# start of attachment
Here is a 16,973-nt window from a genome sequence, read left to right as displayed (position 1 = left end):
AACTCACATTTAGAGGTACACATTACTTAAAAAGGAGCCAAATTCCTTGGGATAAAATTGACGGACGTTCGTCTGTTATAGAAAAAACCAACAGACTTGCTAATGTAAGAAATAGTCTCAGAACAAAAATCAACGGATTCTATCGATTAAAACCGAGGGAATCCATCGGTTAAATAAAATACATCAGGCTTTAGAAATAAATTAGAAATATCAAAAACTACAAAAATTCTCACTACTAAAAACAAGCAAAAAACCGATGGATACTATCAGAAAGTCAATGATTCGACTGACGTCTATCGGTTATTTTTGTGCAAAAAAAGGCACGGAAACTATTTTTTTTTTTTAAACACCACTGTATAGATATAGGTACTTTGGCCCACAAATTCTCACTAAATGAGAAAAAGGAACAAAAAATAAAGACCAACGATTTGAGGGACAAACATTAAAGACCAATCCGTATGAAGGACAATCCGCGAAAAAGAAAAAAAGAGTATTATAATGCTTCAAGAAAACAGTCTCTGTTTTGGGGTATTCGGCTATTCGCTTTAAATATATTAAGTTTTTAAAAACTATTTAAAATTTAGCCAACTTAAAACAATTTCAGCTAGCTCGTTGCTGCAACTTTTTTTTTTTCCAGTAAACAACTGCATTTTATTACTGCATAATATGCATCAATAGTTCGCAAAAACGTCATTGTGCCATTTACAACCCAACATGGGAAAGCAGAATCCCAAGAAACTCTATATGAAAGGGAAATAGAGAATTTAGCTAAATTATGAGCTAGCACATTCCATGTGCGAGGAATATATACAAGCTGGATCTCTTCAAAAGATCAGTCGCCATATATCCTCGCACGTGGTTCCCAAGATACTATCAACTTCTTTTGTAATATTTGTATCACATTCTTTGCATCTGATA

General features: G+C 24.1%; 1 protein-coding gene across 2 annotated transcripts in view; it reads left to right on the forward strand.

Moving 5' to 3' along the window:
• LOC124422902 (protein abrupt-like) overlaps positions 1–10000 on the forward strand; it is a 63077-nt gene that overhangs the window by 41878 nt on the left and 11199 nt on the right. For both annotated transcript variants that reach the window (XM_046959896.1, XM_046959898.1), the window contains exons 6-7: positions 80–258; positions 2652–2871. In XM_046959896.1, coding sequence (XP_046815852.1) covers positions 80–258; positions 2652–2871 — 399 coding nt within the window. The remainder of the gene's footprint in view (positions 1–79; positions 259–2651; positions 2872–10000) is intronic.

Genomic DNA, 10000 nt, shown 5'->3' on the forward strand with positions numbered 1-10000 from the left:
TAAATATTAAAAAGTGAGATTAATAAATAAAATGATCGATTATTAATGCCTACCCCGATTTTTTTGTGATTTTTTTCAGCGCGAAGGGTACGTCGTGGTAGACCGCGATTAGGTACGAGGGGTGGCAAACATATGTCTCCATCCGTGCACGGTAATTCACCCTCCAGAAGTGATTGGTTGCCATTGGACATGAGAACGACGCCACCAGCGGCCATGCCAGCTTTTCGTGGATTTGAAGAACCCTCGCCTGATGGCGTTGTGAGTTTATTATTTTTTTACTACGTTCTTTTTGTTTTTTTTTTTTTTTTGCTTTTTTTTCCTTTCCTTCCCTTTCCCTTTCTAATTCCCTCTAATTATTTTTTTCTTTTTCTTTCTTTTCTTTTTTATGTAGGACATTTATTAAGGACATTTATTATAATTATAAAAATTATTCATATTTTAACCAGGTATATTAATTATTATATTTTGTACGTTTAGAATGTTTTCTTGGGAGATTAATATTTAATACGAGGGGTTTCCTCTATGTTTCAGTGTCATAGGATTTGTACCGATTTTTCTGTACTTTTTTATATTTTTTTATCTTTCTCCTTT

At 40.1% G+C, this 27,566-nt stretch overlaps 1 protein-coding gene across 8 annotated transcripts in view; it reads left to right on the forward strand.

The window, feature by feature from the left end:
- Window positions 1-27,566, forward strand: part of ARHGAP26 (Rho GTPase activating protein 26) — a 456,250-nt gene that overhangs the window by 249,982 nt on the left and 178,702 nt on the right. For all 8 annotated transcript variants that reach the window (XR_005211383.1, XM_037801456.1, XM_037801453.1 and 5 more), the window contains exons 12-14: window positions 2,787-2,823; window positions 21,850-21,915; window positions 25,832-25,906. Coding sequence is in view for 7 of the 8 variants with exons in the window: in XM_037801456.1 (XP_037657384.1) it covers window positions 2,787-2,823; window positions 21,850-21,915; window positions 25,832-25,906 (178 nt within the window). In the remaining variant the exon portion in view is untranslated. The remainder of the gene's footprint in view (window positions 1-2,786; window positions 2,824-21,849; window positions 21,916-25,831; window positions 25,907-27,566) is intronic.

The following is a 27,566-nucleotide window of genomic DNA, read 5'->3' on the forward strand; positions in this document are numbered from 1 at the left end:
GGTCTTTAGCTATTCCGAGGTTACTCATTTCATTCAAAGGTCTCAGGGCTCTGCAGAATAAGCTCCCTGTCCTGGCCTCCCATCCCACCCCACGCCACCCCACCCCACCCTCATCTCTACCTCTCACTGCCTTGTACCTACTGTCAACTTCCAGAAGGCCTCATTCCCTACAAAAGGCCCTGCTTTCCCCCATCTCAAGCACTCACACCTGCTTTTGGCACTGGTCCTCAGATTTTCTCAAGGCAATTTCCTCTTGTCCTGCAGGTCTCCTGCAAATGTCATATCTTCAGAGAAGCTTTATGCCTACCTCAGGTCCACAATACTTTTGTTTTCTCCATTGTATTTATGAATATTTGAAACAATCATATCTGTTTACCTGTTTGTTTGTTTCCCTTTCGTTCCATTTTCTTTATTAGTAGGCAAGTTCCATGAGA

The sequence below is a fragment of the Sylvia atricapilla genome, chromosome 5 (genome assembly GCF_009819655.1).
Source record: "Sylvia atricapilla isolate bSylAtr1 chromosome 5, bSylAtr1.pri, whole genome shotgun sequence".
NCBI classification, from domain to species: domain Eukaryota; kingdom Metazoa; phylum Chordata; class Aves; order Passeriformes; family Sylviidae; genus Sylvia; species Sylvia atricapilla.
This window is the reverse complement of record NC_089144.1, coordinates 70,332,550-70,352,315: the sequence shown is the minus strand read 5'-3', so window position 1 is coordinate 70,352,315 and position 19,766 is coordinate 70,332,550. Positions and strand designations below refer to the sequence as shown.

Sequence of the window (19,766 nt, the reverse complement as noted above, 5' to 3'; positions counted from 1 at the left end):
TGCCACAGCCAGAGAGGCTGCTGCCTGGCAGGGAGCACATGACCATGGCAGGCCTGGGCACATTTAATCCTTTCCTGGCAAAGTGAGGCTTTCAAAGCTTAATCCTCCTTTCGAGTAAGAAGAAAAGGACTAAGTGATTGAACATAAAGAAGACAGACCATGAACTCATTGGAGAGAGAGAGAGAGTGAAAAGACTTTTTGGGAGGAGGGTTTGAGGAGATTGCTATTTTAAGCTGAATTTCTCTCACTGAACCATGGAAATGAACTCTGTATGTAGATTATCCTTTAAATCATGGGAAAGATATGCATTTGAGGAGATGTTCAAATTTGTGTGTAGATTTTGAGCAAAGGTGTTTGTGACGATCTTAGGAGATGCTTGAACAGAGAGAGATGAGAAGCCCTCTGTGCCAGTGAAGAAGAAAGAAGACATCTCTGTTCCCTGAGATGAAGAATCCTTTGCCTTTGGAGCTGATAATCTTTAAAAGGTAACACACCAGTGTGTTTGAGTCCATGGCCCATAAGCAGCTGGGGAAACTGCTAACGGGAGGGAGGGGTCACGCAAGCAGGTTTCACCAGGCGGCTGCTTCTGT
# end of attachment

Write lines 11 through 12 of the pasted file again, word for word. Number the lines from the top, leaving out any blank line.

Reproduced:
The following is a 27,566-nucleotide window of genomic DNA, read 5'->3' on the forward strand; positions in this document are numbered from 1 at the left end:
GGTCTTTAGCTATTCCGAGGTTACTCATTTCATTCAAAGGTCTCAGGGCTCTGCAGAATAAGCTCCCTGTCCTGGCCTCCCATCCCACCCCACGCCACCCCACCCCACCCTCATCTCTACCTCTCACTGCCTTGTACCTACTGTCAACTTCCAGAAGGCCTCATTCCCTACAAAAGGCCCTGCTTTCCCCCATCTCAAGCACTCACACCTGCTTTTGGCACTGGTCCTCAGATTTTCTCAAGGCAATTTCCTCTTGTCCTGCAGGTCTCCTGCAAATGTCATATCTTCAGAGAAGCTTTATGCCTACCTCAGGTCCACAATACTTTTGTTTTCTCCATTGTATTTATGAATATTTGAAACAATCATATCTGTTTACCTGTTTGTTTGTTTCCCTTTCGTTCCATTTTCTTTATTAGTAGGCAAGTTCCATGAGA